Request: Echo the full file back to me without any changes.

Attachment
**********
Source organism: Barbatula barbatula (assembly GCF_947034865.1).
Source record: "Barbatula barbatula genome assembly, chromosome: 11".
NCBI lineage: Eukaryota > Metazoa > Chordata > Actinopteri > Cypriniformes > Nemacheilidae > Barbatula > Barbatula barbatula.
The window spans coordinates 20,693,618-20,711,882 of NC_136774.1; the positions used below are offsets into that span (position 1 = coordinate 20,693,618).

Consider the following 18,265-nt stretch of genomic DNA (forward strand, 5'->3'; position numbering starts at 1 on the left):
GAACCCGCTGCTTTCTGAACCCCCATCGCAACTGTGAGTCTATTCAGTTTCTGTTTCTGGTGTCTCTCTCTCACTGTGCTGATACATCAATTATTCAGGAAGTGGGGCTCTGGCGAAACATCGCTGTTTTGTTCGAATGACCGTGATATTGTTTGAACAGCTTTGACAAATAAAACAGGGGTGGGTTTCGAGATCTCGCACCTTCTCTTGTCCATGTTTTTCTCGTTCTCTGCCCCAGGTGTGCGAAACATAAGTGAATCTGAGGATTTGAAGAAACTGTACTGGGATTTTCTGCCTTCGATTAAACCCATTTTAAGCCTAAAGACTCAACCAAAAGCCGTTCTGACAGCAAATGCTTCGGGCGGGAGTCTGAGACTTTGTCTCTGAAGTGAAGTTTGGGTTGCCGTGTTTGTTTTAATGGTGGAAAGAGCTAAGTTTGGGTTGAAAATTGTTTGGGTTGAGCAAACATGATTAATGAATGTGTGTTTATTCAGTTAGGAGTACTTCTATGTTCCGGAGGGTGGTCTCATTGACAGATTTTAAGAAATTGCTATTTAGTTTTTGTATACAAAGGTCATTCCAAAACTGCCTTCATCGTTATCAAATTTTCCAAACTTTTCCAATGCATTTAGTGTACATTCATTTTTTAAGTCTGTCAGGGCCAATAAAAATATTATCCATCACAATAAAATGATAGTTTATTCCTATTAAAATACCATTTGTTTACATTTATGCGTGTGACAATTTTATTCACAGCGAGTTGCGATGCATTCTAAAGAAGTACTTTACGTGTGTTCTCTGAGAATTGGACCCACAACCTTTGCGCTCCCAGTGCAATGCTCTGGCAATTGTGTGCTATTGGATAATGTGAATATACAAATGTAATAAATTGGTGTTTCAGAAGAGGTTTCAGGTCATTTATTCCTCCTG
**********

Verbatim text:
Source organism: Barbatula barbatula (assembly GCF_947034865.1).
Source record: "Barbatula barbatula genome assembly, chromosome: 11".
NCBI lineage: Eukaryota > Metazoa > Chordata > Actinopteri > Cypriniformes > Nemacheilidae > Barbatula > Barbatula barbatula.
The window spans coordinates 20,693,618-20,711,882 of NC_136774.1; the positions used below are offsets into that span (position 1 = coordinate 20,693,618).

Consider the following 18,265-nt stretch of genomic DNA (forward strand, 5'->3'; position numbering starts at 1 on the left):
GAACCCGCTGCTTTCTGAACCCCCATCGCAACTGTGAGTCTATTCAGTTTCTGTTTCTGGTGTCTCTCTCTCACTGTGCTGATACATCAATTATTCAGGAAGTGGGGCTCTGGCGAAACATCGCTGTTTTGTTCGAATGACCGTGATATTGTTTGAACAGCTTTGACAAATAAAACAGGGGTGGGTTTCGAGATCTCGCACCTTCTCTTGTCCATGTTTTTCTCGTTCTCTGCCCCAGGTGTGCGAAACATAAGTGAATCTGAGGATTTGAAGAAACTGTACTGGGATTTTCTGCCTTCGATTAAACCCATTTTAAGCCTAAAGACTCAACCAAAAGCCGTTCTGACAGCAAATGCTTCGGGCGGGAGTCTGAGACTTTGTCTCTGAAGTGAAGTTTGGGTTGCCGTGTTTGTTTTAATGGTGGAAAGAGCTAAGTTTGGGTTGAAAATTGTTTGGGTTGAGCAAACATGATTAATGAATGTGTGTTTATTCAGTTAGGAGTACTTCTATGTTCCGGAGGGTGGTCTCATTGACAGATTTTAAGAAATTGCTATTTAGTTTTTGTATACAAAGGTCATTCCAAAACTGCCTTCATCGTTATCAAATTTTCCAAACTTTTCCAATGCATTTAGTGTACATTCATTTTTTAAGTCTGTCAGGGCCAATAAAAATATTATCCATCACAATAAAATGATAGTTTATTCCTATTAAAATACCATTTGTTTACATTTATGCGTGTGACAATTTTATTCACAGCGAGTTGCGATGCATTCTAAAGAAGTACTTTACGTGTGTTCTCTGAGAATTGGACCCACAACCTTTGCGCTCCCAGTGCAATGCTCTGGCAATTGTGTGCTATTGGATAATGTGAATATACAAATGTAATAAATTGGTGTTTCAGAAGAGGTTTCAGGTCATTTATTCCTCCTG